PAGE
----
19. Shin T, Nakayama T, Akutsu Y, Motohashi S, Shibata Y, Harada M, et al. Inhibition of tumor metastasis by adoptive transfer of IL-12-activated Valpha14 NKT cells. Int J Cancer (2001) 91:523–8. doi:10.1002/1097-0215(20010215)91:4<523::AID-IJC1087>3.0.CO;2-L

PubMed Abstract | CrossRef Full Text | Google Scholar

20. Smyth MJ, Crowe NY, Pellicci DG, Kyparissoudis K, Kelly JM, Takeda K, et al. Sequential production of interferon-gamma by NK1.1(+) T cells and natural killer cells is essential for the antimetastatic effect of alpha-galactosylceramide. Blood (2002) 99:1259–66. doi:10.1182/blood.V99.4.1259

PubMed Abstract | CrossRef Full Text | Google Scholar

21. Nowak M, Arredouani MS, Tun-Kyi A, Schmidt-Wolf I, Sanda MG, Balk SP, et al. Defective NKT cell activation by CD1d+ TRAMP prostate tumor cells is corrected by interleukin-12 with α-galactosylceramide. PLoS One (2010) 5:e11311. doi:10.1371/journal.pone.0011311

PubMed Abstract | CrossRef Full Text | Google Scholar

22. Giaccone G, Punt CJ, Ando Y, Ruijter R, Nishi N, Peters M, et al. A phase I study of the natural killer T-cell ligand alpha-galactosylceramide (KRN7000) in patients with solid tumors. Clin Cancer Res (2002) 8:3702–9. doi:10.1155/2007/89017

PubMed Abstract | CrossRef Full Text | Google Scholar

23. Schneiders FL, Scheper RJ, von Blomberg BME, Woltman AM, Janssen HLA, van den Eertwegh AJM, et al. Clinical experience with α-galactosylceramide (KRN7000) in patients with advanced cancer and chronic hepatitis B/C infection. Clin Immunol (2011) 140:130–41. doi:10.1016/j.clim.2010.11.010

PubMed Abstract | CrossRef Full Text | Google Scholar

24. Exley MA, Nakayama T. NKT-cell-based immunotherapies in clinical trials. Clin Immunol (2011) 140:117–8. doi:10.1016/j.clim.2011.04.015

CrossRef Full Text | Google Scholar

25. Tahir SM, Cheng O, Shaulov A, Koezuka Y, Bubley GJ, Wilson SB, et al. Loss of IFN-gamma production by invariant NK T cells in advanced cancer. J Immunol (2001) 167:4046–50. doi:10.4049/jimmunol.167.7.4046

PubMed Abstract | CrossRef Full Text | Google Scholar

26. Yanagisawa K, Seino K, Ishikawa Y, Nozue M, Todoroki T, Fukao K. Impaired proliferative response of V alpha 24 NKT cells from cancer patients against alpha-galactosylceramide. J Immunol (2002) 168:6494–9. doi:10.4049/jimmunol.168.12.6494

PubMed Abstract | CrossRef Full Text | Google Scholar

27. Dhodapkar MV, Geller MD, Chang DH, Shimizu K, Fujii S-I, Dhodapkar KM, et al. A reversible defect in natural killer T cell function characterizes the progression of premalignant to malignant multiple myeloma. J Exp Med (2003) 197:1667–76. doi:10.1084/jem.20021650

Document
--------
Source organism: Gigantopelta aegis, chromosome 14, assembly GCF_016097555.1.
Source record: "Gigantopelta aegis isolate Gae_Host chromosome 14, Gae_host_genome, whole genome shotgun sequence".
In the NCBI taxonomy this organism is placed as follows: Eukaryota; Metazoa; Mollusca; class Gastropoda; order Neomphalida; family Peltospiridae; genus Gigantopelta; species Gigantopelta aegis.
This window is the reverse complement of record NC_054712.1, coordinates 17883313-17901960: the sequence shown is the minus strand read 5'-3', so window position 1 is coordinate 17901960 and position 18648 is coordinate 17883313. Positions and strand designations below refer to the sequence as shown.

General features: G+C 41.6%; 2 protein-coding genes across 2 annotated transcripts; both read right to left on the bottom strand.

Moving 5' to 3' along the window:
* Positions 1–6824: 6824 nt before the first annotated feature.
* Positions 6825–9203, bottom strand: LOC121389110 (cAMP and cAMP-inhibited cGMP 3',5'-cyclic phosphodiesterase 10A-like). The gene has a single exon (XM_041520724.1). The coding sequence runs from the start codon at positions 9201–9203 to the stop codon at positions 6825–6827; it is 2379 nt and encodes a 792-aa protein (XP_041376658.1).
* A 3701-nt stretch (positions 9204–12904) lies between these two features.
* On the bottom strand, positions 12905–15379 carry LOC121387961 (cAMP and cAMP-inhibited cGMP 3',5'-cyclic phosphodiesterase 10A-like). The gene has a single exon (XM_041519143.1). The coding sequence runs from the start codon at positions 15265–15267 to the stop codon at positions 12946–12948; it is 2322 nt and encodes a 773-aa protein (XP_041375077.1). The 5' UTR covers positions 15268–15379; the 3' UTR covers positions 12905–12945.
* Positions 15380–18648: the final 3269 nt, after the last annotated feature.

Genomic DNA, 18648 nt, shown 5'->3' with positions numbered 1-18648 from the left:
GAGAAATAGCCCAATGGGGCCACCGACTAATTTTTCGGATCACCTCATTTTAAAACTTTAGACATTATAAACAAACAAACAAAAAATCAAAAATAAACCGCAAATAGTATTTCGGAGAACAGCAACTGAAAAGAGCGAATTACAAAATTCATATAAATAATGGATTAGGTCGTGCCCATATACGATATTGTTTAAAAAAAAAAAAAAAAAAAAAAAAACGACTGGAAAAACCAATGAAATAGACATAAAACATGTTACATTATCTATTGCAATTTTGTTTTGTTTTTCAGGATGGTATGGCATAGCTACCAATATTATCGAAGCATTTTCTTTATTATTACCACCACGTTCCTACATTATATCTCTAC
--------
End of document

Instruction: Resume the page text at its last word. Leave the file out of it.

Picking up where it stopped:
PubMed Abstract | CrossRef Full Text | Google Scholar

28. Fujii S, Shimizu K, Klimek V, Geller MD, Nimer SD, Dhodapkar MV. Severe and selective deficiency of interferon-gamma-producing invariant natural killer T cells in patients with myelodysplastic syndromes. Br J Haematol (2003) 122:617–22. doi:10.1046/j.1365-2141.2003.04465.x

PubMed Abstract | CrossRef Full Text | Google Scholar

29. Molling JW, Kölgen W, van der Vliet HJJ, Boomsma MF, Kruizenga H, Smorenburg CH, et al. Peripheral blood IFN-gamma-secreting Valpha24+Vbeta11+ NKT cell numbers are decreased in cancer patients independent of tumor type or tumor load. Int J Cancer (2005) 116:87–93. doi:10.1002/ijc.20998

CrossRef Full Text | Google Scholar

30. Molling JW, Langius JAE, Langendijk JA, Leemans CR, Bontkes HJ, van der Vliet HJJ, et al. Low levels of circulating invariant natural killer T cells predict poor clinical outcome in patients with head and neck squamous cell carcinoma. J Clin Oncol (2007) 25:862–8. doi:10.1200/JCO.2006.08.5787

PubMed Abstract | CrossRef Full Text | Google Scholar

31. Konishi J, Yamazaki K, Yokouchi H, Shinagawa N, Iwabuchi K, Nishimura M. The characteristics of human NKT cells in lung cancer – CD1d independent cytotoxicity against lung cancer cells by NKT cells and decreased human NKT cell response in lung cancer patients. Hum Immunol (2004) 65:1377–88. doi:10.1016/j.humimm.2004.09.003

CrossRef Full Text | Google Scholar

32. Gorini F, Azzimonti L, Delfanti G, Scarfò L, Scielzo C, Bertilaccio MT, et al. Invariant NKT cells contribute to chronic lymphocytic leukemia surveillance and prognosis. Blood (2017) 129:3440–51. doi:10.1182/blood-2016-11-751065

PubMed Abstract | CrossRef Full Text | Google Scholar

33. Chang DH, Osman K, Connolly J, Kukreja A, Krasovsky J, Pack M, et al. Sustained expansion of NKT cells and antigen-specific T cells after injection of alpha-galactosyl-ceramide loaded mature dendritic cells in cancer patients. J Exp Med (2005) 201:1503–17. doi:10.1084/jem.20042592